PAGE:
What Makes a GAWDA ‘Regional’ Go ‘Round?

Great Settings, Super Speakers, and (of Course) Golf!

By Charles McChesney

Regional meetings, a long-standing part of GAWDA culture, are continuing to evolve in reaction to changes in the industry and the way business is done, say the volunteers who help make them happen each year.

Regional meetings are organized by regional chairs who meet annually to hash out a schedule and talk about what worked. At a recent gathering, the chairs put together a list of best practices to guide them in their work. Among the best practices is choosing an attractive meeting site that is relatively convenient to an airport, offers activities for members and might stand as an attraction on its own.

That has worked in Gettysburg, setting of the battle that turned the tide of the Civil War and the place where President Abraham Lincoln began his address, “Four score and seven years ago …”, says Doug Morton, vice president – sales at Eleet Cryogenics. GAWDA members have come from as far away as California to combine a regional meeting with a visit to the battlefield, Morton notes. He has organized the Gettysburg meetings since 2007.

More Great Places

Atlantic City has attracted visitors for more than a century, because of its beaches, its famous boardwalk – immortalized in the game Monopoly – and, more recently, with casinos. Regional meetings there have included visits to vineyards and a distillery, too.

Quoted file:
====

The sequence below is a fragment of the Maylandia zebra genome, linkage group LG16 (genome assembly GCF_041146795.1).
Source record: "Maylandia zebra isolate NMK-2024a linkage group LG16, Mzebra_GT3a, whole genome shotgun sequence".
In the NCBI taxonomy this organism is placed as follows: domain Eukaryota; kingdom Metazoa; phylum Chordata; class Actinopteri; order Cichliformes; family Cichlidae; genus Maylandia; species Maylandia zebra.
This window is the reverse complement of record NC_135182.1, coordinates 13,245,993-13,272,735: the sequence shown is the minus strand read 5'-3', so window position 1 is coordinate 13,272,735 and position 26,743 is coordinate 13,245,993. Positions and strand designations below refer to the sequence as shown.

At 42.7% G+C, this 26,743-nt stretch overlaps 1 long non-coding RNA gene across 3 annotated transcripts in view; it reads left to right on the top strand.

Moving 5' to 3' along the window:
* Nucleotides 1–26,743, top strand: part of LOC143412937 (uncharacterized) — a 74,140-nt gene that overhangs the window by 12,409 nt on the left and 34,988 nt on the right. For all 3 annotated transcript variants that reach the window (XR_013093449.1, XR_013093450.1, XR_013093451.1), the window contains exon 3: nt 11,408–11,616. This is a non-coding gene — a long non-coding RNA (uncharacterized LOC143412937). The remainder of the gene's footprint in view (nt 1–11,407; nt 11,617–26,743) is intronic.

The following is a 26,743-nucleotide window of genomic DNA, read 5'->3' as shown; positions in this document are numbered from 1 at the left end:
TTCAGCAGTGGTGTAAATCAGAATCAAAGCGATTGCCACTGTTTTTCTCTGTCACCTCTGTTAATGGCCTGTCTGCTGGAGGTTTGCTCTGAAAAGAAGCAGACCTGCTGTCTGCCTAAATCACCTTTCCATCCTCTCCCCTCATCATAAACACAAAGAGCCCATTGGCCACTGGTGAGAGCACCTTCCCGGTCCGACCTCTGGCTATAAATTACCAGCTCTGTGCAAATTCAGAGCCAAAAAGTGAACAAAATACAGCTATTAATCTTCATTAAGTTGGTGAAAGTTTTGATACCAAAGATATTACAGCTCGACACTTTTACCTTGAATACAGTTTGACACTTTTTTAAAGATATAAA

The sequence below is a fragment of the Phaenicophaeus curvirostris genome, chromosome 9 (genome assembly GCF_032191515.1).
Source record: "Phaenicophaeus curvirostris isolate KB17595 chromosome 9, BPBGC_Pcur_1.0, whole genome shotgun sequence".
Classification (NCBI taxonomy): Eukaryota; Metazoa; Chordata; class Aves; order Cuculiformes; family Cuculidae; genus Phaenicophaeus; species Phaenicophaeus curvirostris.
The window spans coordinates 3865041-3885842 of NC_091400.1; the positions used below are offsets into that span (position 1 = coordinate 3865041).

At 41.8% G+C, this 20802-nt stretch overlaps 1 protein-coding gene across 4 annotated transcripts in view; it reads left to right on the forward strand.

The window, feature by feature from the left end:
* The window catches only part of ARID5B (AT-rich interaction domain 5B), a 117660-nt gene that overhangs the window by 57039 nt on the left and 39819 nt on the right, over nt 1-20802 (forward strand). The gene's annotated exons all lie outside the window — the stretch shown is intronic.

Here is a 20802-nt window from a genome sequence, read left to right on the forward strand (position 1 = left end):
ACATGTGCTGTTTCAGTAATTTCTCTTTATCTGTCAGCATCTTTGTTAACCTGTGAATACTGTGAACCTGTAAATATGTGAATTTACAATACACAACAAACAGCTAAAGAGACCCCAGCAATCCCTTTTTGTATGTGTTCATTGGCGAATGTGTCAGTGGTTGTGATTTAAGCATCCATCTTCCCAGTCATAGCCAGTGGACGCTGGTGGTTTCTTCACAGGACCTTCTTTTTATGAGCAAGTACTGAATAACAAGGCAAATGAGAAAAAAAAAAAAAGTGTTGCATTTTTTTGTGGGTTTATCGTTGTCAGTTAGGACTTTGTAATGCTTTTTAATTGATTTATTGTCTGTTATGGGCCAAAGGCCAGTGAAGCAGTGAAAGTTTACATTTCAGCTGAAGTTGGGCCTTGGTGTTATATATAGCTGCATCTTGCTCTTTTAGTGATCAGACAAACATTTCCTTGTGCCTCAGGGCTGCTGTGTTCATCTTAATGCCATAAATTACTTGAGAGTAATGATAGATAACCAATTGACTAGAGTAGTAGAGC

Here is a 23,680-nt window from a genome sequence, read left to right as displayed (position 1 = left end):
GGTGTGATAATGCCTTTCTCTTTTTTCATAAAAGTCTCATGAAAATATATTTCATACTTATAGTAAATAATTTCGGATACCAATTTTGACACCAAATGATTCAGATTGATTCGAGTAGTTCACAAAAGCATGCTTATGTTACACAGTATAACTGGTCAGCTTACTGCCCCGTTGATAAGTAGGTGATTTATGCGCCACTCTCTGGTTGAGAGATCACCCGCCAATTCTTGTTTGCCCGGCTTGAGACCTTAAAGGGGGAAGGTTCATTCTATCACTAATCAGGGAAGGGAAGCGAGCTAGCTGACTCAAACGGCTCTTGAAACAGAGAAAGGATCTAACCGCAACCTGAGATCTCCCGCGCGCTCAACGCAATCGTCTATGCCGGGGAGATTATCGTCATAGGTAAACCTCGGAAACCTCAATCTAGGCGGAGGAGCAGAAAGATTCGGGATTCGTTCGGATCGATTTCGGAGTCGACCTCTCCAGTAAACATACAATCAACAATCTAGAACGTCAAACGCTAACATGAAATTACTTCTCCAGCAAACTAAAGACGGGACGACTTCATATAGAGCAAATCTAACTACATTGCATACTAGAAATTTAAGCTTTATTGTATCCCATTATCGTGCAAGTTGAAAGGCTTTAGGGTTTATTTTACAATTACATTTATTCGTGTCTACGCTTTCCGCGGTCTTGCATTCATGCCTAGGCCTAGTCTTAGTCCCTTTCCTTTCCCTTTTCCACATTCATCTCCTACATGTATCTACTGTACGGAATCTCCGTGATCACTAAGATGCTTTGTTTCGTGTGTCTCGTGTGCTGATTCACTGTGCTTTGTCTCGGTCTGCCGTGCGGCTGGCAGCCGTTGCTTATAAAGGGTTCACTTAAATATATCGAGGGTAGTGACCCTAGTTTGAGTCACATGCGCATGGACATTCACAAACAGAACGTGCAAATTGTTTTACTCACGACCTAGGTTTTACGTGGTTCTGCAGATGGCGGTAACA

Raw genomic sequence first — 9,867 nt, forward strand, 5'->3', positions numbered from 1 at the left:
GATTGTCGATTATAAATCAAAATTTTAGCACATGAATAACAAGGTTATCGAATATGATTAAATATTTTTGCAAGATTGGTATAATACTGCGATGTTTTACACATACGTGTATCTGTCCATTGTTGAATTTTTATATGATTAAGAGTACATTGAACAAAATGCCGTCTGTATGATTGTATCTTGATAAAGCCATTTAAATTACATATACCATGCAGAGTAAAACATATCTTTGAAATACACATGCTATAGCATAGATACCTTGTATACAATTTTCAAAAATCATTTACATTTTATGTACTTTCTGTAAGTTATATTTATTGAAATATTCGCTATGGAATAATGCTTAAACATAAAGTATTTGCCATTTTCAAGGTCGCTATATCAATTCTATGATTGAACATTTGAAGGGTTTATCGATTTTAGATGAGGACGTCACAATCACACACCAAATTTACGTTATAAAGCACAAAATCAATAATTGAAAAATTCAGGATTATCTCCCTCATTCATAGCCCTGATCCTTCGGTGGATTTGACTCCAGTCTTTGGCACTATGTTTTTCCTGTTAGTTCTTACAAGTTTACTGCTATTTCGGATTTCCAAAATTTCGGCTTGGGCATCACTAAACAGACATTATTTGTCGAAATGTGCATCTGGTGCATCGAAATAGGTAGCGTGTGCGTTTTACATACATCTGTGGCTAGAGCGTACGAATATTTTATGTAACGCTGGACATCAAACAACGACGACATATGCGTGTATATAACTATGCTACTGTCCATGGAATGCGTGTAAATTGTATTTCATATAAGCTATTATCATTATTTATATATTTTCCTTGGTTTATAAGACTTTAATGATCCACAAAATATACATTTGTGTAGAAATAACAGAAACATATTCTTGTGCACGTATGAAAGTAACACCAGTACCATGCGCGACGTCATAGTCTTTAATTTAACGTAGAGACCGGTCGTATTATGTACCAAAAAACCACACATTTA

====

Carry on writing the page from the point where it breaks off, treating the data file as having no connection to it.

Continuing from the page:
The Midwest regional meeting switches annually from Maumee Bay, Ohio to Lansing, Mich. At Seven Springs, Pa., regional meeting attendees not only get to play golf, they can compete at skeet shooting.

For 2017, the year’s first Regional Meeting was at the Old Overton Golf Club in Vestavia Hills, Ala. The course, rated the country’s best new private course in 1994, sits in the hills above Birmingham. “You get a lot of amazing views you’re not expecting in Alabama,” says regional chair James Cain, executive vice president at Atlas Welding Supply in Tuscaloosa.

Co-chairs Robert Gerry and Nicole Kissler, both of Norco, have set this year’s Northwest regional meeting for Sunriver Resort in Oregon. The setting is at the base of the Cascade Mountains. Previous Northwest regionals have been held at Big Sky Resort in Montana, Bellevue in Washington and the Coeur D’Alene Resort in Idaho, with its famous floating golf green.

The Houston regional, canceled due to flooding in 2016, will take place in 2017 at the University of Houston. It’s a place that co-chair Ashley Madray, executive vice president at Gas Innovations, says has proven to be “an energetic, collegiate and fresh environment” for the meeting. Golf will be played at the Bay Forest Golf Club, near Galveston Bay.

The New England regional is returning to Lake of the Isles, a golf course right next to the Foxwoods Resort Casino. Following that suit, this year’s Tulsa regional meeting will close out the season Sept. 11 and 12. It’s being held at the Hard Rock Hotel and Casino in Tulsa, Okla.

Speakers Count Most